Friday 23 May 2008

Soap and the Chief Guide

Last night's TV on Scouting for Boys reminded me of something - with all the speculation on BP on sex (or lack of it) they only had a tiny mention of his wife, Olave - who was of course a local girl, coming, I think, from Westcombe Park Road.

Olave Soames was a member of the family who owned Thames Soap Works factory which was on the site of the Seriol sugar works on the Peninsula. Soames made some terrifyingly ungentle soaps in the days when disease and dirt stalked the area and tar was seen as an essential antiseptic rather than a threat - British Carbolic was one of theirs.

It all seems to go together somehow!

Saturday 17 May 2008


Please remember out next meeting - 20th May - that's Tuesday

Neil Bennett on Merryweather Fire Engine Manufacturers of Greenwich

I am really really pleased to have got Neil to do this as Merryweather were a most important local company whose products went world wide - every local museum in the world has their old Fire Engine on show. Try putting 'Merryweather Greenwich' into the net and you will come up with 100s of proudly preserved engines and sites. Something locally preserved are the pumps on London Fire Brigade Float Massey Shaw - hopefully soon to find a permanent site on the Greenwich riverside.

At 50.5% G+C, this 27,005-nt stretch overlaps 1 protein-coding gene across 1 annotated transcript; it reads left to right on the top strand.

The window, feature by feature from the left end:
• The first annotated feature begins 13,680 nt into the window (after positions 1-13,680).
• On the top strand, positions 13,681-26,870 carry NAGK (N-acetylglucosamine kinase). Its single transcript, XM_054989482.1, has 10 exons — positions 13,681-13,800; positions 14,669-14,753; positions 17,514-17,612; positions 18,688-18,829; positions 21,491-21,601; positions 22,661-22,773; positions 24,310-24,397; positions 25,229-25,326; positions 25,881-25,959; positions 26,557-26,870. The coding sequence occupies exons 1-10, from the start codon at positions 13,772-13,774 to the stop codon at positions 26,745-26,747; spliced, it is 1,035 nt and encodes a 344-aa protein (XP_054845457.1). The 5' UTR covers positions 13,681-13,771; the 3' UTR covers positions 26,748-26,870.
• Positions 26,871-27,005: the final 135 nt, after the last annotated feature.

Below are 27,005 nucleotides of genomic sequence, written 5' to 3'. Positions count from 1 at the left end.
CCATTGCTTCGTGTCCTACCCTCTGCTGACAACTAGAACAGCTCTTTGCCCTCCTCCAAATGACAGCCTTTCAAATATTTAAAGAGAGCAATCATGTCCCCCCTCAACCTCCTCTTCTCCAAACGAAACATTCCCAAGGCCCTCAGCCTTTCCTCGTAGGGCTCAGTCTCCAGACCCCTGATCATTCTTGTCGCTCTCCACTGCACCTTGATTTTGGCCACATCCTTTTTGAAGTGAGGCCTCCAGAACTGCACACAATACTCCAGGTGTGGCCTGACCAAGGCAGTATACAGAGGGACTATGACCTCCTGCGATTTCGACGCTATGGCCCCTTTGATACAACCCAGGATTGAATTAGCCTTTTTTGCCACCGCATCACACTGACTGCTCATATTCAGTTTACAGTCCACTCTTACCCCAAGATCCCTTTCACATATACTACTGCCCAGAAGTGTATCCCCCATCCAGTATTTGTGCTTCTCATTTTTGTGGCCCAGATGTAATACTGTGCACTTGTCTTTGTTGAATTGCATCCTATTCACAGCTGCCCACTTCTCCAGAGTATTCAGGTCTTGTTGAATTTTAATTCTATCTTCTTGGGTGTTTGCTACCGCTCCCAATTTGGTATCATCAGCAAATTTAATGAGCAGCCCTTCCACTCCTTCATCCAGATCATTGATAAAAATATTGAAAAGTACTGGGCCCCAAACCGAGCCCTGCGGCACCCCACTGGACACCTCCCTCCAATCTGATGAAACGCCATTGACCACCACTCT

The meeting is as ever at Old BakeHouse (back of Age Exchange building in Blackheath Village) 7.30 just turn up.

Other future meetings
10th June Lindsay Collier on The Industrial Museum of the Lee Valley
15th July Roger Owen on Early Steam Ships and the City Canal
23rd September Hugh Lyon on The impact of railway building on Greenwich
21st October Janet MacDonald on The Royal Victualling Yard Deptford
11th November James Trimmer on The Work of the Port of London Authority, with special reference to Greenwich
11th January Richard Hartree. on John Penn the work of the Greenwich based engineering company and its founders
17th March John King on Lullingstone . The Airport that never was.

Royal Gunpowder Mills

Through my door from a neighbour has come the latest leaflet from the Royal Gunpowder Mills at Waltham Abbey - OF COURSE this is to do with Greenwich's Industrial History since the factory at Waltham Abbey was very much part of the diaspora of government weapon's establishments that spread out from Henry VIII's Greenwich, partly via Woolwich, from Tudor times to the mid-20th century.